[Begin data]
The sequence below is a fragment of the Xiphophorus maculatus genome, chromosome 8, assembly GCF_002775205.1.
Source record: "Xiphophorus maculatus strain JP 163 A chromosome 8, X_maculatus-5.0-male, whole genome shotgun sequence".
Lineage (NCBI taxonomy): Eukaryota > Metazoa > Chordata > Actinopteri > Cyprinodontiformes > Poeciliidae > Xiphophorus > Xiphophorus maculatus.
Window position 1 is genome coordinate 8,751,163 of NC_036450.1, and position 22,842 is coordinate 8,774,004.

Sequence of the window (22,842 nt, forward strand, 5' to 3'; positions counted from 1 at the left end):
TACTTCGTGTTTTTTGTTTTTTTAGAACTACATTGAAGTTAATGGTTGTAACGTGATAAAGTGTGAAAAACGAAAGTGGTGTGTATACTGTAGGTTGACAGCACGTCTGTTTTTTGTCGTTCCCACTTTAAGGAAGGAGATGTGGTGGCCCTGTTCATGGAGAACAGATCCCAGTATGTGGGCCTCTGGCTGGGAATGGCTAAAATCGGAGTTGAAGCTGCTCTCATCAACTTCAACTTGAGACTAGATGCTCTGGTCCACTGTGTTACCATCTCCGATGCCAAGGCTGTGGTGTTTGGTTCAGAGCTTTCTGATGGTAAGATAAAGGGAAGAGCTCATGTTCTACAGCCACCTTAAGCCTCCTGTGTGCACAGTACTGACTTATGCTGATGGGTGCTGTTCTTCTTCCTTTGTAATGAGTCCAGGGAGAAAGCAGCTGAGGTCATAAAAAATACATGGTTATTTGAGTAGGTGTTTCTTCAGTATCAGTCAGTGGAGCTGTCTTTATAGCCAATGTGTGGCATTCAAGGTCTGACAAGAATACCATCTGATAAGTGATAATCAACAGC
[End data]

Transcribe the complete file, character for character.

The sequence below is a fragment of the Xiphophorus maculatus genome, chromosome 8, assembly GCF_002775205.1.
Source record: "Xiphophorus maculatus strain JP 163 A chromosome 8, X_maculatus-5.0-male, whole genome shotgun sequence".
Lineage (NCBI taxonomy): Eukaryota > Metazoa > Chordata > Actinopteri > Cyprinodontiformes > Poeciliidae > Xiphophorus > Xiphophorus maculatus.
Window position 1 is genome coordinate 8,751,163 of NC_036450.1, and position 22,842 is coordinate 8,774,004.

Sequence of the window (22,842 nt, forward strand, 5' to 3'; positions counted from 1 at the left end):
TACTTCGTGTTTTTTGTTTTTTTAGAACTACATTGAAGTTAATGGTTGTAACGTGATAAAGTGTGAAAAACGAAAGTGGTGTGTATACTGTAGGTTGACAGCACGTCTGTTTTTTGTCGTTCCCACTTTAAGGAAGGAGATGTGGTGGCCCTGTTCATGGAGAACAGATCCCAGTATGTGGGCCTCTGGCTGGGAATGGCTAAAATCGGAGTTGAAGCTGCTCTCATCAACTTCAACTTGAGACTAGATGCTCTGGTCCACTGTGTTACCATCTCCGATGCCAAGGCTGTGGTGTTTGGTTCAGAGCTTTCTGATGGTAAGATAAAGGGAAGAGCTCATGTTCTACAGCCACCTTAAGCCTCCTGTGTGCACAGTACTGACTTATGCTGATGGGTGCTGTTCTTCTTCCTTTGTAATGAGTCCAGGGAGAAAGCAGCTGAGGTCATAAAAAATACATGGTTATTTGAGTAGGTGTTTCTTCAGTATCAGTCAGTGGAGCTGTCTTTATAGCCAATGTGTGGCATTCAAGGTCTGACAAGAATACCATCTGATAAGTGATAATCAACAGC